In the three days since an attack on a residential building in central Dnipro, Dnipropetrovsk oblast (province), Ukraine, killed at least 40 people, teams from Médecins Sans Frontières (MSF) have been providing survivors with medical care, psychological first aid and essential relief items. In addition to those known to have died in the blast, 75 people were injured and around 30 people remain missing.
Immediately after the attack, residents were evacuated from the building. In the following hours, MSF ambulance teams provided on-the-spot treatment to people with minor injuries and transported those with more serious injuries to hospital.
Meanwhile people gathered in the street in the hope of receiving news of missing friends and relatives; many were in a state of visible distress.
When we first arrived, there were lots of people on the scene and extensive damage... A degree of panic was very noticeable on the faces of everyone around.Ivan Quentin, MSF field coordinator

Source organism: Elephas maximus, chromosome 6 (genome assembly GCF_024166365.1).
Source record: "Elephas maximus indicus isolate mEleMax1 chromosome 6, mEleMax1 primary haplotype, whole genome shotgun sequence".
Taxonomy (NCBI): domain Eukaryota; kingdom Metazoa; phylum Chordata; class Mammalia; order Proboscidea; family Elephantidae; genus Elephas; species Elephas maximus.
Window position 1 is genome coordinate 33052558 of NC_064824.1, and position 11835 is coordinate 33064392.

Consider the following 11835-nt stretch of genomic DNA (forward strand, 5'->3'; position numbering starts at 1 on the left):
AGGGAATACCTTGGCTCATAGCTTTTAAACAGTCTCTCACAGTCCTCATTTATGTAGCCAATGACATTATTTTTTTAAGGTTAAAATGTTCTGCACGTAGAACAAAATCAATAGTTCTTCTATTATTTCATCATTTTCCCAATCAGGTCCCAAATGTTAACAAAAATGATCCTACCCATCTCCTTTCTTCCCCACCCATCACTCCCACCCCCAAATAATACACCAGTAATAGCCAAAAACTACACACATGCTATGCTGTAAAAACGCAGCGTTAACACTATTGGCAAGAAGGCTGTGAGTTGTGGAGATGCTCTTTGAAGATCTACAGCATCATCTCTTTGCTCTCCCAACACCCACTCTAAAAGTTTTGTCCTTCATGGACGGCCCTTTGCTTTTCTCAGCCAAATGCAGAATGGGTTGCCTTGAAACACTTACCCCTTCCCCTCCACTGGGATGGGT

“Among those who approached me for assistance was a woman whose relative had died as a result of a shock wave while walking down the street when the attack occurred,” says Yvhenia Kvyatkovska, an MSF psychologist. “The woman was crying. She told me her relative was only 15 years old. I could see she was in state of distress and panic, which is a natural reaction to what happened.”
“The situation is very tough,” says Ivan Quentin, MSF field coordinator. “When we first arrived, there were lots of people on the scene and extensive damage. First responders and excavators were carefully removing the debris. A degree of panic was very noticeable on the faces of everyone around.”
MSF brought in two full medical teams, including psychologists and health promoters, and set up two mobile clinics to provide patients with warmth and privacy. The medical team have been providing medical consultations and psychological first aid.
“We coordinated with the Ukrainian Red Cross to distribute the kits of relief items through their volunteers and use their tent to direct people to our mobile clinics,” says Quentin. “So far, we have conducted more than 100 medical consultations. Our mental health activities are ongoing. We will stay in place for as long as we are needed.”